There are many disturbing images from the 1950s days of the Cold War, not the least of which are the films of school children crawling under their desks as a means of surviving the blast of an atomic bomb. Radioactive fallout was just one of the perils presented by a potential war with godless Communism in the form of America’s recent ally the Soviet Union. Another, of lesser concern to the general public at the time, was the use of chemical or biological weapons by an enemy, either by polluting the water Americans drank or the air that they breathed.
The United States military, in the form of the newly created United States Air Force and the venerable United States Army, stood at the forefront of defense against such attacks. Or so it seemed. Research released in the last decade reveals that the United States and longtime allies such as the United Kingdom were focused instead on the offensive use of chemical and biological weapons, and both nations established programs to develop and improve their offensive capability.
Both nations came to the realization that the efficient use of chemical and biological weapons required a marriage of the toxin used to the environment in which it was deployed. Prevailing weather systems could be exploited to gain widespread distribution of toxins in the air, and the area in which they would be most effective could be plotted in advance. Doing so required study of a toxin’s distribution in enemy areas which mimicked the meteorological conditions found elsewhere. In other words, an American city with similar wind patterns to say, Kirkoz, Russia, and with similar population density, could be used in testing to determine if a chemical weapon attack against the North Koreans was feasible. St. Louis, MO was one such city.
Following the use of gas weapons in the First World War the civilized nations of the world agreed at Geneva to outlaw the use of “asphyxiating, poisonous or other gasesâ¦” and “â¦bacteriological methodsâ¦” of killing one’s enemies during military conflicts of the future. The agreement was not entirely new, prior to the First World War, the civilized nations had agreed to ban chemical warfare, relying instead on the more tried and true methods of killing one another’s troops with bullets, bombs and artillery shells.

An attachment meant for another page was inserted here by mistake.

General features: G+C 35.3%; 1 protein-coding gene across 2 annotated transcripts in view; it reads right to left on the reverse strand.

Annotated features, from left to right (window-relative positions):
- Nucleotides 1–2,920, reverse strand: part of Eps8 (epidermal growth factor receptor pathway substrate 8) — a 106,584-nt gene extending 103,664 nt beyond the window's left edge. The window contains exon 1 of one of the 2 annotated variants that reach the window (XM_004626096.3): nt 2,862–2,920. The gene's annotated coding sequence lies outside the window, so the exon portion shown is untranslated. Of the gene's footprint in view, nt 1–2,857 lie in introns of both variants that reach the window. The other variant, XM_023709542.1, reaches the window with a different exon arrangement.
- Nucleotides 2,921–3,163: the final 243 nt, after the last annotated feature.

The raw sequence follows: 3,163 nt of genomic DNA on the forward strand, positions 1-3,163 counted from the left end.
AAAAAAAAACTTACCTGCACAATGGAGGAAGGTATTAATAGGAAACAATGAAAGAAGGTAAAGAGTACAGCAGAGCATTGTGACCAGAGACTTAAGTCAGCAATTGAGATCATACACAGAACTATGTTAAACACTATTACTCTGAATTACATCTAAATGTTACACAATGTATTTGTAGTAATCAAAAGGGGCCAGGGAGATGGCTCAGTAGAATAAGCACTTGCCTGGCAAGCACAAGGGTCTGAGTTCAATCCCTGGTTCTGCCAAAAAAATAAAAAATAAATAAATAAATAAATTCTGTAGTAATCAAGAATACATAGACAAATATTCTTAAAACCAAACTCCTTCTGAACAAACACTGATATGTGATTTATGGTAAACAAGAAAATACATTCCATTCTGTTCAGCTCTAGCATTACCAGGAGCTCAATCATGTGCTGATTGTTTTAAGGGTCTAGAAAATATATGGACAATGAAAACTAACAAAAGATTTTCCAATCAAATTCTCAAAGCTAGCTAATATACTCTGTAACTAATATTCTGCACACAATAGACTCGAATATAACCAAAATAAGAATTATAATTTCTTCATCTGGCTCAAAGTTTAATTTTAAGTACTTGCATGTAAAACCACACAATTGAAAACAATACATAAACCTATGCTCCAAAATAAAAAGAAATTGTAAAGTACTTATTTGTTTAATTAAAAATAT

Prior to World War II several violations on the ban occurred, usually on groups unable to retaliate in kind or with conventional firepower. The Spanish used mustard gas during the Rif War. (A rebellion of Berber tribes in Morocco). Likewise, the Japanese resorted to the use of mustard gas against ethnic uprisings in Taiwan, and the Italians found gas warfare useful when deployed against the Abyssinians just prior to World War II. (Americans first used biological weapons during the French and Indian Wars, through the distribution of smallpox infested blankets.)
During the Second World War, the possibility of an enemy deploying chemical weapons encouraged all the warring powers to stockpile them as a threat of retaliation. It is one thing to use weapons of mass destruction against a helpless enemy, yet another when the enemy has the ability to strike back. Despite the scorched earth policies adopted by nearly all of the major combatants during the war, chemical weapons remained unused.
Unused, but far from undeveloped. Throughout the war the fear that the enemy may be developing a chemical capability which might be devastating motivated both the Axis and Allied military to explore new and more deadly chemical capabilities. Winston Churchill actively lobbied for the use of chemical weapons, both to defend against invasion and to destroy German population centers, eliminating the enemy work force. A perception developed that chemical weapons eliminated enemy troops and populations without destroying infrastructure – a post-war advantage over destructive bombs, including nuclear weapons.